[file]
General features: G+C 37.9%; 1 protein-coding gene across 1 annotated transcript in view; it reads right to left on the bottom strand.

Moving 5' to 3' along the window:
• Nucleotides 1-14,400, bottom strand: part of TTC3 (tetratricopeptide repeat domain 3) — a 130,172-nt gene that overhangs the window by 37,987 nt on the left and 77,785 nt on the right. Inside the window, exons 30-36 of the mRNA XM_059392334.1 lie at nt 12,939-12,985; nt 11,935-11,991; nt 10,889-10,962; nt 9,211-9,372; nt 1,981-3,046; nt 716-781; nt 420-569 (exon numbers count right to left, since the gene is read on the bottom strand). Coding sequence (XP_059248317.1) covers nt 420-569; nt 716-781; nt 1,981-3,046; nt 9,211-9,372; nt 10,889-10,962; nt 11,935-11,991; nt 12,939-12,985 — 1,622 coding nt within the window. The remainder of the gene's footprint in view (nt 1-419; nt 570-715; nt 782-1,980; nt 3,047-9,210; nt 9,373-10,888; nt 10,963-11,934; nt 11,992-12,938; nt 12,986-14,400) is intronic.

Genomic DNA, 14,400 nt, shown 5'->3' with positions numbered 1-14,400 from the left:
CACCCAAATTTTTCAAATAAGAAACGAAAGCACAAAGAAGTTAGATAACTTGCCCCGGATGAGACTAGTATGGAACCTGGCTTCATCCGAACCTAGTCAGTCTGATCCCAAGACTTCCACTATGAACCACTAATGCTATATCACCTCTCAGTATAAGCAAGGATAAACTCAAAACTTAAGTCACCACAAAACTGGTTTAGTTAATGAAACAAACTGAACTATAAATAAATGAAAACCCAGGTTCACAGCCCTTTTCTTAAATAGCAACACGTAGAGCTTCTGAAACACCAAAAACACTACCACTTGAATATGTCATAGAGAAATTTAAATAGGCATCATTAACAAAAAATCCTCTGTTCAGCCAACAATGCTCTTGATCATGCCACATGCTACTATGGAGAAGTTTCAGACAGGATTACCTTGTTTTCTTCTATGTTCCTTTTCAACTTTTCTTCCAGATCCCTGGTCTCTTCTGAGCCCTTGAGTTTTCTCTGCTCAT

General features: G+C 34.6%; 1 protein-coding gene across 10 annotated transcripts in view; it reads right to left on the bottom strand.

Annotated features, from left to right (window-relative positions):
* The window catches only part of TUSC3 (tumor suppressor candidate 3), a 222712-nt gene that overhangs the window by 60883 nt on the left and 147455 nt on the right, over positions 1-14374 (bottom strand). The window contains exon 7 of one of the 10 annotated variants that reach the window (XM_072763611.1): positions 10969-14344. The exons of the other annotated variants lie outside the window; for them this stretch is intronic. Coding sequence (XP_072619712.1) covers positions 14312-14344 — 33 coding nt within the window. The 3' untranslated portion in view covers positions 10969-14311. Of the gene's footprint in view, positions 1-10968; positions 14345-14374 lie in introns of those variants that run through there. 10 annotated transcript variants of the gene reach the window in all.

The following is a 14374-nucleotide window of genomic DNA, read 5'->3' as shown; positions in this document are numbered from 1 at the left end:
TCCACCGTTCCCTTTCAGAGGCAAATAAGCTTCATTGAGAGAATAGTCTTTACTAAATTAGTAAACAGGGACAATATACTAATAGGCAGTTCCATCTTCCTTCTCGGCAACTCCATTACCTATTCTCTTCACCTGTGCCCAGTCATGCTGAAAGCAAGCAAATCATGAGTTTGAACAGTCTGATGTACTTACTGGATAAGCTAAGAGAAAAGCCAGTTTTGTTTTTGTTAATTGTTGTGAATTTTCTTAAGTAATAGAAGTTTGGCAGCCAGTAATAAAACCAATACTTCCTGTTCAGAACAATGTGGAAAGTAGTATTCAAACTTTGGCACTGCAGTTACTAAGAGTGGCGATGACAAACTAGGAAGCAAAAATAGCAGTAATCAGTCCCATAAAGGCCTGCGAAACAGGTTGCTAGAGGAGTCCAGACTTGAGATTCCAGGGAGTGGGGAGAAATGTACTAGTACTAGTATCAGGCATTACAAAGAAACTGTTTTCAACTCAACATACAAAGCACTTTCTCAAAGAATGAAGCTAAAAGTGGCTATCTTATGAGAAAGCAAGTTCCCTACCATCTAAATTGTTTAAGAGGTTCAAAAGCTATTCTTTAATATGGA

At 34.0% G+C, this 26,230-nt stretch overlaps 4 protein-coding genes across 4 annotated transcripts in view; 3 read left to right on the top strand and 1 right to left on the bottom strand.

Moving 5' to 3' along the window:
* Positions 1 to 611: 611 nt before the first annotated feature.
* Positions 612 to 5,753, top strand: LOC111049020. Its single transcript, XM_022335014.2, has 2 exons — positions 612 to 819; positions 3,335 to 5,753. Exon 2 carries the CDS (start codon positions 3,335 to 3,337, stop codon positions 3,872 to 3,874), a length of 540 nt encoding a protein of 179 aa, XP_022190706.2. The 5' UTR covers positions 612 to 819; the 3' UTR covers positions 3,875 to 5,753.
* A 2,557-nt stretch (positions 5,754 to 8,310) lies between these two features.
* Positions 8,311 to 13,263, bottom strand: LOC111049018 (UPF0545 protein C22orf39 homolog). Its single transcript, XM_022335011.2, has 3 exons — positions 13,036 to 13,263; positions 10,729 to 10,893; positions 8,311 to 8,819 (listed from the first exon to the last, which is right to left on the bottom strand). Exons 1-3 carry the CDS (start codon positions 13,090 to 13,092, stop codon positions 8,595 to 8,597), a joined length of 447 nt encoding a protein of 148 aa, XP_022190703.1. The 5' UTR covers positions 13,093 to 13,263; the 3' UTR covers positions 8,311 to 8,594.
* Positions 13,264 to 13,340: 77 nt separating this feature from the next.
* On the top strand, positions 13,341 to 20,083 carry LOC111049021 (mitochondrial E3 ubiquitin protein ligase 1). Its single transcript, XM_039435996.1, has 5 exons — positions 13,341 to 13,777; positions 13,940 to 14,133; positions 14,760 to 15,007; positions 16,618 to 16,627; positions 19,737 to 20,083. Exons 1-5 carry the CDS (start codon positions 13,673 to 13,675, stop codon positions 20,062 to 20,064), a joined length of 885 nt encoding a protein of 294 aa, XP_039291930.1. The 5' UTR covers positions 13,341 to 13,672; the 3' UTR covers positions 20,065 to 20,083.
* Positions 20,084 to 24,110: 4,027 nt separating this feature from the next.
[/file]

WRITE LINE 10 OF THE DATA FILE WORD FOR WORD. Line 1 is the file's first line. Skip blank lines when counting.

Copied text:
TCCACCGTTCCCTTTCAGAGGCAAATAAGCTTCATTGAGAGAATAGTCTTTACTAAATTAGTAAACAGGGACAATATACTAATAGGCAGTTCCATCTTCCTTCTCGGCAACTCCATTACCTATTCTCTTCACCTGTGCCCAGTCATGCTGAAAGCAAGCAAATCATGAGTTTGAACAGTCTGATGTACTTACTGGATAAGCTAAGAGAAAAGCCAGTTTTGTTTTTGTTAATTGTTGTGAATTTTCTTAAGTAATAGAAGTTTGGCAGCCAGTAATAAAACCAATACTTCCTGTTCAGAACAATGTGGAAAGTAGTATTCAAACTTTGGCACTGCAGTTACTAAGAGTGGCGATGACAAACTAGGAAGCAAAAATAGCAGTAATCAGTCCCATAAAGGCCTGCGAAACAGGTTGCTAGAGGAGTCCAGACTTGAGATTCCAGGGAGTGGGGAGAAATGTACTAGTACTAGTATCAGGCATTACAAAGAAACTGTTTTCAACTCAACATACAAAGCACTTTCTCAAAGAATGAAGCTAAAAGTGGCTATCTTATGAGAAAGCAAGTTCCCTACCATCTAAATTGTTTAAGAGGTTCAAAAGCTATTCTTTAATATGGA